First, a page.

While writing The Hereafter Bytes as I came to a point where technology might appear, I thought, ‘this is what the character needs in this moment.’ Then I thought about how I would get that in our world now. After that I would extrapolate future technology in the most ridiculous direction that seemed at least slightly plausible. So really the characters drove the technology which allowed them to continue with the plot.

TL: There’s a scene where an assassin is chasing Romeo, and they are having a rather humorous argument about the whole situation. She tells him she’ll have no remorse when she kills him because she doesn’t believe he has a soul. He counters by telling her he doesn’t believe in souls. This brief exchange really gets to the heart of the definition of life, or the question of when artificial intelligence should gain a protected status similar to biological life. In your opinion, where is that line?

VS: Okay, diving into the deep philosophical questions, I see. Well, here we go. Where does artificial life cross the line into something that should be protected? In general, I think our society takes a very cavalier approach to changing things, particularly destroying things. Not to say change is bad, but neither is it inherently good. Should life be protected, of course, but we’re also discovering that much more than just life needs to be preserved. Some examples would be the molecular composition of our atmosphere, the PH levels of our oceans, and the nutrient balance in our soil. We cluttered space above us to such a degree that an orbital disaster could create a debris field that would make future endeavors in space incredibly difficult. So taking a big step back, I think we as a society need to build into our culture a greater reverence for the value of things as they are. When we decide to make a change it should be weighed against that value with more care. Narrowing in on life specifically, when you apply this principle to artificial intelligence, I think the answer to when should something be protected becomes a bit clearer. If it poses no meaningful threat, and we’re not sure if it should be harmed, then it probably shouldn’t be harmed.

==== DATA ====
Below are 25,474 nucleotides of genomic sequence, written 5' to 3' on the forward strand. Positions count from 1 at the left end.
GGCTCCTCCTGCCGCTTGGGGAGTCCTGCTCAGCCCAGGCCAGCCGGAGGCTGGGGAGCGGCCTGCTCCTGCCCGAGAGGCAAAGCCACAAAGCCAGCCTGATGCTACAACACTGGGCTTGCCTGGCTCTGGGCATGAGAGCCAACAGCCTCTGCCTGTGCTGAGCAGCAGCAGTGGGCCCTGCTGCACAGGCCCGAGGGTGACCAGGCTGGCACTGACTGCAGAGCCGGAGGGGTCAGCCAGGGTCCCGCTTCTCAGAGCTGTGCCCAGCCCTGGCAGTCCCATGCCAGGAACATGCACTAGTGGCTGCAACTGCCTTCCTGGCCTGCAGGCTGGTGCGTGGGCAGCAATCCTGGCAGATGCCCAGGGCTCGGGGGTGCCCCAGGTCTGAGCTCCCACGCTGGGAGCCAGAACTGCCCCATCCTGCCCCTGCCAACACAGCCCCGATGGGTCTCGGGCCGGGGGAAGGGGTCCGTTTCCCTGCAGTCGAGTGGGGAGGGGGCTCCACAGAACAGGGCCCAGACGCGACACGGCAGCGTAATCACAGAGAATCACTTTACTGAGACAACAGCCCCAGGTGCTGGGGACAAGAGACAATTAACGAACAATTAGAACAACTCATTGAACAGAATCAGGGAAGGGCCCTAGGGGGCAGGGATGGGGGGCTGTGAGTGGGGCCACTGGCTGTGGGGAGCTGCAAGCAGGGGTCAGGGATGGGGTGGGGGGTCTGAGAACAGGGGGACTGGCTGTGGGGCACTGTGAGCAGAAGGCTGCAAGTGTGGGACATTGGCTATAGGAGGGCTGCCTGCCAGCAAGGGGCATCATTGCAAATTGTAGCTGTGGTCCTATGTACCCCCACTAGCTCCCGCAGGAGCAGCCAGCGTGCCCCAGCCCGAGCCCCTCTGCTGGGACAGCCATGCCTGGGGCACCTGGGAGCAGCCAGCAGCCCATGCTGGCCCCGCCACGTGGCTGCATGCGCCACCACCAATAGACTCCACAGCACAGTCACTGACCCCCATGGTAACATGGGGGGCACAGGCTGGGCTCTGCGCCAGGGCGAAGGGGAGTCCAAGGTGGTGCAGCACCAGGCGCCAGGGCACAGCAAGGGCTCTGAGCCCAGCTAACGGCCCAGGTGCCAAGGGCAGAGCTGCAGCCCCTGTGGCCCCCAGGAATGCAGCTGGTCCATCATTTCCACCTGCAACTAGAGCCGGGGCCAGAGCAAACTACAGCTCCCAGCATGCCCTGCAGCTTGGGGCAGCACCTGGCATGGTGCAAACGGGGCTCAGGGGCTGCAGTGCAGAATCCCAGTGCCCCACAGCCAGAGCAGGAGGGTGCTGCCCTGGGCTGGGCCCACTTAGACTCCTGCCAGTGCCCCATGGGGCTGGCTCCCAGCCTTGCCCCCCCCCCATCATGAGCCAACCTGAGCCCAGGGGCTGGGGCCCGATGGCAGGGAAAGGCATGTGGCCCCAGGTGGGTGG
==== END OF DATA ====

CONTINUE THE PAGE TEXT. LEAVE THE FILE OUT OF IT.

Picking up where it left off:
TL: What are you currently reading or watching that’s captured your interest, and why?

VS: The City We Became by NK Jemison is fantastic. It’s a trippy and thoughtful exploration of the intersection between identity and the spaces we inhabit. The Outer Worlds is a video game that has asexual representation and a great moral philosophy driven story. Plus they’re both fun. Did I mention that they’re fun?

TL: Your supporting cast, including the villains, were awesome! Do you have a favorite secondary character?

VS: Thank you so much. I really had a great time writing all of them. I think Izy will always have a soft spot in my heart. Writing her dialogue was always really fun. We see dry sarcasm tied to apathy with a lot of characters. I like that she’s dry and sarcastic and cares so much.

TL: Are you working on your next project? If yes, can we have a spoiler-free preview?

VS: I am working on my next project. It’s early days. I’m figuring out core elements still. It will be comedic sci-fi again, and it will explore humanities tendency to look for deus ex machina type solutions whenever we’re faced with a problem.

Vincent Scott tried writing his first novel at age eight and his first screenplay at age eleven. Fortunately for the world, all evidence of these works has been lost to time. After traveling the world, he can attest that people are very nice, when it’s convenient, and mostly do their best the rest of the time. He got a notoriously lucrative history degree in college. After knocking back dozens of six figure job offers, he settled on a safe career path as a novelist. If this whole writing thing doesn’t work out, he plans on joining a boyband and becoming the breakout solo act. Plan C is astronaut.